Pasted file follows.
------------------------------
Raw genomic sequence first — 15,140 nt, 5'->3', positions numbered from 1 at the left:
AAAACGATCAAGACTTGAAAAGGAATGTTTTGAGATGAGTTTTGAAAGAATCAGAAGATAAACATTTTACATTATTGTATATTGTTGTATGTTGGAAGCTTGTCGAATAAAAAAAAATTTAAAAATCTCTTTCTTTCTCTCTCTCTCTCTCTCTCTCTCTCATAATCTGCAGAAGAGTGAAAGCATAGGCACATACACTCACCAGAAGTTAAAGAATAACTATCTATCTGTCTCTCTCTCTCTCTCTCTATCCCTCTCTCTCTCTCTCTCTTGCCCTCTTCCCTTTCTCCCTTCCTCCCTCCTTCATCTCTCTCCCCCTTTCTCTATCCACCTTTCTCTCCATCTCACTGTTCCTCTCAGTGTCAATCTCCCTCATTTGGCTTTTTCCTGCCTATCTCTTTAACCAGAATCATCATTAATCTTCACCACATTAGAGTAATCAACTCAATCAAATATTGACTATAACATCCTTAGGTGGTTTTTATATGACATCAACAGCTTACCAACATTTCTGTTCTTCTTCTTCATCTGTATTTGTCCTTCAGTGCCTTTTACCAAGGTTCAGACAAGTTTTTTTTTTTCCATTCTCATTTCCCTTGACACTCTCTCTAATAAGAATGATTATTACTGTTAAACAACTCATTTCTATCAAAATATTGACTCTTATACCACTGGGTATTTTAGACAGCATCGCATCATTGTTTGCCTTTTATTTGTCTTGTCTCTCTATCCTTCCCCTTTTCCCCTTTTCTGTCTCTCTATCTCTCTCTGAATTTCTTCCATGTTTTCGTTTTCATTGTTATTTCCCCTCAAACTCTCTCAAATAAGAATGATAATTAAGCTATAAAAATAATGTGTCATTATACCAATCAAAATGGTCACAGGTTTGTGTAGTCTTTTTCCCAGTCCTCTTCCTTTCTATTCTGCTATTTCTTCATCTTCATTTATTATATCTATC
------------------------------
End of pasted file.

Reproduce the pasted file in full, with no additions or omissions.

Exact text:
Raw genomic sequence first — 15,140 nt, 5'->3', positions numbered from 1 at the left:
AAAACGATCAAGACTTGAAAAGGAATGTTTTGAGATGAGTTTTGAAAGAATCAGAAGATAAACATTTTACATTATTGTATATTGTTGTATGTTGGAAGCTTGTCGAATAAAAAAAAATTTAAAAATCTCTTTCTTTCTCTCTCTCTCTCTCTCTCTCTCTCATAATCTGCAGAAGAGTGAAAGCATAGGCACATACACTCACCAGAAGTTAAAGAATAACTATCTATCTGTCTCTCTCTCTCTCTCTCTATCCCTCTCTCTCTCTCTCTCTTGCCCTCTTCCCTTTCTCCCTTCCTCCCTCCTTCATCTCTCTCCCCCTTTCTCTATCCACCTTTCTCTCCATCTCACTGTTCCTCTCAGTGTCAATCTCCCTCATTTGGCTTTTTCCTGCCTATCTCTTTAACCAGAATCATCATTAATCTTCACCACATTAGAGTAATCAACTCAATCAAATATTGACTATAACATCCTTAGGTGGTTTTTATATGACATCAACAGCTTACCAACATTTCTGTTCTTCTTCTTCATCTGTATTTGTCCTTCAGTGCCTTTTACCAAGGTTCAGACAAGTTTTTTTTTTTCCATTCTCATTTCCCTTGACACTCTCTCTAATAAGAATGATTATTACTGTTAAACAACTCATTTCTATCAAAATATTGACTCTTATACCACTGGGTATTTTAGACAGCATCGCATCATTGTTTGCCTTTTATTTGTCTTGTCTCTCTATCCTTCCCCTTTTCCCCTTTTCTGTCTCTCTATCTCTCTCTGAATTTCTTCCATGTTTTCGTTTTCATTGTTATTTCCCCTCAAACTCTCTCAAATAAGAATGATAATTAAGCTATAAAAATAATGTGTCATTATACCAATCAAAATGGTCACAGGTTTGTGTAGTCTTTTTCCCAGTCCTCTTCCTTTCTATTCTGCTATTTCTTCATCTTCATTTATTATATCTATC